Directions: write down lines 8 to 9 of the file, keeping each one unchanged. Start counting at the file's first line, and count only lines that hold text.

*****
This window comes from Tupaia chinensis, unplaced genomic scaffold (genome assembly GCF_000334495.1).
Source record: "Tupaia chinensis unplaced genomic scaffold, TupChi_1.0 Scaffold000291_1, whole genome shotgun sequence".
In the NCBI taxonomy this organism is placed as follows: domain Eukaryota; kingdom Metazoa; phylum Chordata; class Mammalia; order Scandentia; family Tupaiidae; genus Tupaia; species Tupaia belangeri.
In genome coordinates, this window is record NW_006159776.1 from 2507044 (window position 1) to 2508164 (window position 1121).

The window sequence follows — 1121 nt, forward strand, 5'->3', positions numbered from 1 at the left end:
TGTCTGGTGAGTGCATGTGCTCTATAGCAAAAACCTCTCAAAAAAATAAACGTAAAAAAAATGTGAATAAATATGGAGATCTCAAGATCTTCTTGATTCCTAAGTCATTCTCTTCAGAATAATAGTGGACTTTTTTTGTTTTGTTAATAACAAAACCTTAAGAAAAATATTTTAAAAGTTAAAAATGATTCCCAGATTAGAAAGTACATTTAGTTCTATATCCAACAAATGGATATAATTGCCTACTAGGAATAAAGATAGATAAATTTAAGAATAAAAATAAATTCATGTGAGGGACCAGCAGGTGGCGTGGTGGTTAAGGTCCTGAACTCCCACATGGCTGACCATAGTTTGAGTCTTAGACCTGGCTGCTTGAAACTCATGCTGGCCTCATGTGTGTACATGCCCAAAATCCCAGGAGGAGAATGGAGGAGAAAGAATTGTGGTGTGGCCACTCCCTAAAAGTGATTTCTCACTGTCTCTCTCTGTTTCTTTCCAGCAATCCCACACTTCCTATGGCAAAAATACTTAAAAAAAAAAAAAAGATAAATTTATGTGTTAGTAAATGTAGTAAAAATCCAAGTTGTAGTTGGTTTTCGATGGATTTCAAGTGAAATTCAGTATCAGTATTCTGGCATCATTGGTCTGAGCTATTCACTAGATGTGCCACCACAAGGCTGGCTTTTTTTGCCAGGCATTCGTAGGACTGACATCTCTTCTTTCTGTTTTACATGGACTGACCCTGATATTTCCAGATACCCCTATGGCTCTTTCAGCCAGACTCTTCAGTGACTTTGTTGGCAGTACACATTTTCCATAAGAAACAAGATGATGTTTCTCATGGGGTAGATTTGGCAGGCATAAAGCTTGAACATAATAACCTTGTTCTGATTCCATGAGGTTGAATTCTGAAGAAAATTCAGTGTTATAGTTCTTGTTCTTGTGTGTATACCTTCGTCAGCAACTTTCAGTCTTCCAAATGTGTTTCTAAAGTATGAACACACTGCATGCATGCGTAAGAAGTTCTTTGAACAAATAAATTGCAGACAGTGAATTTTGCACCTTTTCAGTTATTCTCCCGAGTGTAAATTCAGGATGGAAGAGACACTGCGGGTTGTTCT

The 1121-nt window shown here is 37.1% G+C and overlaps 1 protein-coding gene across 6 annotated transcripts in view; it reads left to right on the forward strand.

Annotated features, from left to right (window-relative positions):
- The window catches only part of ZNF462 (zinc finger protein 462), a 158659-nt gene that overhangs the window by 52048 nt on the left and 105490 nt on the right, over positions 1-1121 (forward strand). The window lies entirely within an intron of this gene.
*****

Annotated features, from left to right (window-relative positions):
- The window catches only part of ZNF462 (zinc finger protein 462), a 158659-nt gene that overhangs the window by 52048 nt on the left and 105490 nt on the right, over positions 1-1121 (forward strand). The window lies entirely within an intron of this gene.